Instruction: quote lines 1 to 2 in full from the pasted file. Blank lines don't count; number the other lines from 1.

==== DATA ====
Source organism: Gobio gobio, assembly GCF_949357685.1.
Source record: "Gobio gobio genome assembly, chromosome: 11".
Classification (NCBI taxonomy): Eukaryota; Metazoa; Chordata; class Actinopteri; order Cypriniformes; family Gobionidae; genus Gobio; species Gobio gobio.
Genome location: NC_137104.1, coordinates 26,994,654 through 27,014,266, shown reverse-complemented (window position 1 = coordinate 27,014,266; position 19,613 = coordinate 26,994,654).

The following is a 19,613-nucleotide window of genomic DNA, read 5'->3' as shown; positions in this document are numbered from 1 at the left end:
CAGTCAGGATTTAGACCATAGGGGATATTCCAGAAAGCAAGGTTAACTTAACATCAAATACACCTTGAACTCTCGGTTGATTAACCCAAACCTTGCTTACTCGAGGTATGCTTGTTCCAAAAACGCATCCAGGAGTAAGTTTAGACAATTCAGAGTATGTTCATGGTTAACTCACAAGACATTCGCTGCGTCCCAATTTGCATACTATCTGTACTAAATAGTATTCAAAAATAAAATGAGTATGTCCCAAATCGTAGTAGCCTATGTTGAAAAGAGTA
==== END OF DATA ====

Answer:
Source organism: Gobio gobio, assembly GCF_949357685.1.
Source record: "Gobio gobio genome assembly, chromosome: 11".